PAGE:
Computer programmers have it easy, don’t they!? When they want to teach a computer to do something all they need to do is fiddle with some code. If they want to teach the same thing to another computer, the same code will work just fine.
Coders will never understand the plight of the L&D professional. For every learning item they release, there will be as many outcomes as there are learners. The easy thing to do is to ignore this fact and push the same content to everyone. It’s then up to the learner to adapt to the content, but what if they can’t? Are they simply too dim?
According to Howard Gardner’s theory of multiple intelligences, everybody learns in different ways. You might be comfortable learning something from a manual, but the colleague sitting next to you needs to take a more hands-on approach. Of course, it’s not quite so black-and-white; everyone can learn in a variety of styles, it’s just that most people will prefer certain styles over others.
What does this mean for your training programme? Your learners all have different needs, so in order to get the most out of the learning material, you need to mix it up a bit and cater as much as possible for every style of learning. Here are a few pointers to help you on your way:
1 Visual Learners
Visual learners tend to prefer visual data, like images and graphs, as opposed to reams of text. If your learning content is very text-heavy, try to find ways to condense the text into a clear image or an infographic. Also, make sure your documents are well formatted, with no huge, intimidating blocks of text, and highlight any important terms within the document to make it easier to skim.
2 Verbal Learners
Verbal learners are natural born linguists. They love language, word games and you’ll probably recognise them by their overt use of terrible puns. In any learning programme, text-based material accumulates pretty quickly, so it’s important to read everything carefully to make sure the meaning is completely clear. You can also make these learners feel in their element by giving them a writing challenge or an essay assignment.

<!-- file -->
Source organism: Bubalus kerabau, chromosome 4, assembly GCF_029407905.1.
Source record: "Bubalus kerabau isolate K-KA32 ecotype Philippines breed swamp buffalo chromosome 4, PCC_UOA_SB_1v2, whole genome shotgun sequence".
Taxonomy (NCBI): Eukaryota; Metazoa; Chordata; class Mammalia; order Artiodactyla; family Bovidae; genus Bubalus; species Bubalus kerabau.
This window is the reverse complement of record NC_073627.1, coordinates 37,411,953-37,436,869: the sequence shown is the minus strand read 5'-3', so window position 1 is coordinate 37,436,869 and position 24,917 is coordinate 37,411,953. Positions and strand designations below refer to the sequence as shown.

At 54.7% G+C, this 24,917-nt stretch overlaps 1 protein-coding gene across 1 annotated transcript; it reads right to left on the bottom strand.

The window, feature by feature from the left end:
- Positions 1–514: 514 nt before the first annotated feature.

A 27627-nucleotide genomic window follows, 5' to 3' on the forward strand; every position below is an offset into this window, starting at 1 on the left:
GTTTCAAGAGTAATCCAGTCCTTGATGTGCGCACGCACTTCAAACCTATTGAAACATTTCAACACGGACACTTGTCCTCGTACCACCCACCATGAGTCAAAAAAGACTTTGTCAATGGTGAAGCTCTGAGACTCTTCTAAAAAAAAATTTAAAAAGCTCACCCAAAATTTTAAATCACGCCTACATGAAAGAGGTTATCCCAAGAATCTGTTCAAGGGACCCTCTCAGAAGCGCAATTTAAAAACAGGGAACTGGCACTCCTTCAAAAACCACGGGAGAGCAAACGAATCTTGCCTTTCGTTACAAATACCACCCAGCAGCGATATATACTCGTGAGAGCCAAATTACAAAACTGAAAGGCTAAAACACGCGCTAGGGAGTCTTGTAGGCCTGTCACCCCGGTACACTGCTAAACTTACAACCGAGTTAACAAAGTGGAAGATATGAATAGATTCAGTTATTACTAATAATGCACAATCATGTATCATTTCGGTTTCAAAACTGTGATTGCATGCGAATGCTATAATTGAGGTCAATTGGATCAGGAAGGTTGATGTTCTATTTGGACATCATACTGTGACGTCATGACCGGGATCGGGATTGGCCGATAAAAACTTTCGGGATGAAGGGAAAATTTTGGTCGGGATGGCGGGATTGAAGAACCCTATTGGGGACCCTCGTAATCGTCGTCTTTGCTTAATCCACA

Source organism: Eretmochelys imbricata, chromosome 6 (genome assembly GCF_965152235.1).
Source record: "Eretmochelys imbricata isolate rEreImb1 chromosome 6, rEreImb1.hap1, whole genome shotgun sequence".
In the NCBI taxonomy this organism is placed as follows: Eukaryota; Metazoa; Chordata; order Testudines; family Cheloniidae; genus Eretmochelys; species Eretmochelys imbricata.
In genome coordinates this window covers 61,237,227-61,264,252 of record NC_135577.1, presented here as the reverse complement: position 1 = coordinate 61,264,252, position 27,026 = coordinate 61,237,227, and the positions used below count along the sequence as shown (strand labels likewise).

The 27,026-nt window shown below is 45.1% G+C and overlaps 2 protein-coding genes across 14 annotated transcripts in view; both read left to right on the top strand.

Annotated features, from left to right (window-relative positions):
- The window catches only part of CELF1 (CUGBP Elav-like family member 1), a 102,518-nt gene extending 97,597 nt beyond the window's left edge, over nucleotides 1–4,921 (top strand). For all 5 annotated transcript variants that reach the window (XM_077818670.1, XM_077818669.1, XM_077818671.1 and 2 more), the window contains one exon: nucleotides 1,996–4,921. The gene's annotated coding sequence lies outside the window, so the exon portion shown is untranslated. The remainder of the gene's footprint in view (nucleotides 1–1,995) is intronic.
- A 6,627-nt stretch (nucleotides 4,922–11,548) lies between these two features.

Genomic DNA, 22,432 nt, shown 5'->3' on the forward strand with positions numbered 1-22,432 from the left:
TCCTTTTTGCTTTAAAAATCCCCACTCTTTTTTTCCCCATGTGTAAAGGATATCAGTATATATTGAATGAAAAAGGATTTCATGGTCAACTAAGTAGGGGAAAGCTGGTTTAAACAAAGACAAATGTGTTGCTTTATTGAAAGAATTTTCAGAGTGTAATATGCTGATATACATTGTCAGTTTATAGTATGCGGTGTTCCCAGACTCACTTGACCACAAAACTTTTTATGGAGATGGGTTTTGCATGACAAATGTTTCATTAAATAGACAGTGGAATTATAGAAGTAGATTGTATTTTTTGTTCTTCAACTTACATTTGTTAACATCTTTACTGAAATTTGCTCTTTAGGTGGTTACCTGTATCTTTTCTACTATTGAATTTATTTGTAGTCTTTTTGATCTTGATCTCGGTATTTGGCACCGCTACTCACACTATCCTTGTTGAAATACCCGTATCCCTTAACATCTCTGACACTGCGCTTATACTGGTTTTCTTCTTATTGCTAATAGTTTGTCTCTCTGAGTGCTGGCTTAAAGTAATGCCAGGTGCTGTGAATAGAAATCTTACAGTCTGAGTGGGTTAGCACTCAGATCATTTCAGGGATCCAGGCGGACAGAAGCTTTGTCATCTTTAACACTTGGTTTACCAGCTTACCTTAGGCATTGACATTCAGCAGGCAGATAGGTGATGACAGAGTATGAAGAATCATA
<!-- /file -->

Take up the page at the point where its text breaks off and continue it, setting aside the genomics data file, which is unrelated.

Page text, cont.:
3 Logical Learners
Logical learners live in a world of cause and effect and they’re not particularly responsive to abstract analogies. Their strengths lie in mathematical reasoning, linear thought and strategic planning. If you want to secure their buy-in when it comes to the training, make sure that you qualify every statement (as far as practically possible) with concrete proof and show how each topic fits into the larger picture.
4 Auditory Learners
Auditory learners think in sounds rather than images and they have a great knack for remembering conversations and discussions. To give these learners the best experience, make sure that your eLearning includes an audio track. Also, since decent audio equipment is more affordable than it used to be, why not experiment with a company podcast? Failing that, there’s no substitute for a good old-fashioned chat, which leads us nicely on to…
5 Social Learners
Social learners excel when they are in a group, interacting with other people and brainstorming ideas. They’re adept at reading emotions and body language, and because of this, they’re normally good at sussing out any communication issues. To help social learners retain knowledge, you need to enable social learning within your training programme. If you’re wondering where to start, our Informal Learning tip sheet is just the click of a button away.
The intrapersonal learner is a solitary creature who prefers to work alone and at their own pace. These solitary learners know who they are, they know what they want and they know what they’re capable of. If you can’t provide sufficient learning material, they will seek it out for themselves.
Before it comes to that though, you can keep an intrapersonal learner satisfied by giving them plenty of ways to chart their progress and plan their learning. Personalised learning features like this will also go a long way towards making the learning relevant for everyone.
7 Physical Learners
With Physical learners (or kinaesthetic learners), it’s all about what they can touch, feel and manipulate. They learn best by doing and no amount of theory will compare to practical experience.
Generally speaking, learners are more engaged with tasks that are more interactive, so you can kill two birds with one stone by introducing learning games and simulations into your training program.
8 Naturalistic Learners
Finally, naturalistic learners identify best with nature and life sciences. They love being outside and in touch with nature and you shouldn’t be surprised to find them in a field contemplating an acorn.
Naturalistic learners are similar to logical learners in the sense that they are good at recognising patterns and relationships. In every piece of learning content you produce, make sure that it’s clear how it fits into the whole learning ecosystem.
These tips can be summed up in one short statement: Variety is the spice of life. Even if you don’t subscribe to theories about types of learners, you can’t deny that repetition gets boring very quickly. If your learners are bored, they won’t feel energised to complete their training and learn new behaviours. And who knows – if you start experimenting with different kinds of content, maybe your job will get more exciting too!
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